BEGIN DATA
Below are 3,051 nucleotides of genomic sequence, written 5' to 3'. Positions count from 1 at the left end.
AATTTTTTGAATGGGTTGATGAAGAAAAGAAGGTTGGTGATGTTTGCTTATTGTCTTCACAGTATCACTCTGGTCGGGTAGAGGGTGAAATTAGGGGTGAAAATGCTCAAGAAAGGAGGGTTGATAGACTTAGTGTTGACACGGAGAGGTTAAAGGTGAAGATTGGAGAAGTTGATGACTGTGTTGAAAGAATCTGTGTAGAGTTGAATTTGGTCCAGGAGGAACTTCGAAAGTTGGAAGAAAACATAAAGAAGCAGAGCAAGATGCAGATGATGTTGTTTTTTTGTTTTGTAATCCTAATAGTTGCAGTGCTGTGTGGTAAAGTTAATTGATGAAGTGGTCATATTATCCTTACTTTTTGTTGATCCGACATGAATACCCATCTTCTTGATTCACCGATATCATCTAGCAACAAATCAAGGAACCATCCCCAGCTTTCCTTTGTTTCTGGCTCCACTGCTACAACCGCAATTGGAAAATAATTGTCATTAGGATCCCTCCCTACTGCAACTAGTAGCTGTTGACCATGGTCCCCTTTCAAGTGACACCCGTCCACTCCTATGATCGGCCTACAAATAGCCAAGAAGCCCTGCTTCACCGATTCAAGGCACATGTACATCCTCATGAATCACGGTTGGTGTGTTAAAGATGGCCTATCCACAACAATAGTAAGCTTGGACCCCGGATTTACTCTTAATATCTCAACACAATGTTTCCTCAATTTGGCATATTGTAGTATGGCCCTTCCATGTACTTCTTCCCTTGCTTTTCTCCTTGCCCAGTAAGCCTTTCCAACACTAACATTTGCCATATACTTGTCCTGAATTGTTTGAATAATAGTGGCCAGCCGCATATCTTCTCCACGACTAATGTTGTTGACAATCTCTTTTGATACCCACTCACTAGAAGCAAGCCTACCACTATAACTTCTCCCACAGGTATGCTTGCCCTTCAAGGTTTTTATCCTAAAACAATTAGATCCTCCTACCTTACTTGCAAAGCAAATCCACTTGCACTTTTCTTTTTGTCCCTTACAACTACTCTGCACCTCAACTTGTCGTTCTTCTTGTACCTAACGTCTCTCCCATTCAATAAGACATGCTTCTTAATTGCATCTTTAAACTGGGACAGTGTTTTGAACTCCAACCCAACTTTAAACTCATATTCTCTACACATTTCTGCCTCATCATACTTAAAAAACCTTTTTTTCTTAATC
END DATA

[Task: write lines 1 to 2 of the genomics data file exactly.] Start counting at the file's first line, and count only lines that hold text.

Below are 3,051 nucleotides of genomic sequence, written 5' to 3'. Positions count from 1 at the left end.
AATTTTTTGAATGGGTTGATGAAGAAAAGAAGGTTGGTGATGTTTGCTTATTGTCTTCACAGTATCACTCTGGTCGGGTAGAGGGTGAAATTAGGGGTGAAAATGCTCAAGAAAGGAGGGTTGATAGACTTAGTGTTGACACGGAGAGGTTAAAGGTGAAGATTGGAGAAGTTGATGACTGTGTTGAAAGAATCTGTGTAGAGTTGAATTTGGTCCAGGAGGAACTTCGAAAGTTGGAAGAAAACATAAAGAAGCAGAGCAAGATGCAGATGATGTTGTTTTTTTGTTTTGTAATCCTAATAGTTGCAGTGCTGTGTGGTAAAGTTAATTGATGAAGTGGTCATATTATCCTTACTTTTTGTTGATCCGACATGAATACCCATCTTCTTGATTCACCGATATCATCTAGCAACAAATCAAGGAACCATCCCCAGCTTTCCTTTGTTTCTGGCTCCACTGCTACAACCGCAATTGGAAAATAATTGTCATTAGGATCCCTCCCTACTGCAACTAGTAGCTGTTGACCATGGTCCCCTTTCAAGTGACACCCGTCCACTCCTATGATCGGCCTACAAATAGCCAAGAAGCCCTGCTTCACCGATTCAAGGCACATGTACATCCTCATGAATCACGGTTGGTGTGTTAAAGATGGCCTATCCACAACAATAGTAAGCTTGGACCCCGGATTTACTCTTAATATCTCAACACAATGTTTCCTCAATTTGGCATATTGTAGTATGGCCCTTCCATGTACTTCTTCCCTTGCTTTTCTCCTTGCCCAGTAAGCCTTTCCAACACTAACATTTGCCATATACTTGTCCTGAATTGTTTGAATAATAGTGGCCAGCCGCATATCTTCTCCACGACTAATGTTGTTGACAATCTCTTTTGATACCCACTCACTAGAAGCAAGCCTACCACTATAACTTCTCCCACAGGTATGCTTGCCCTTCAAGGTTTTTATCCTAAAACAATTAGATCCTCCTACCTTACTTGCAAAGCAAATCCACTTGCACTTTTCTTTTTGTCCCTTACAACTACTCTGCACCTCAACTTGTCGTTCTTCTTGTACCTAACGTCTCTCCCATTCAATAAGACATGCTTCTTAATTGCATCTTTAAACTGGGACAGTGTTTTGAACTCCAACCCAACTTTAAACTCATATTCTCTACACATTTCTGCCTCATCATACTTAAAAAACCTTTTTTTCTTAATC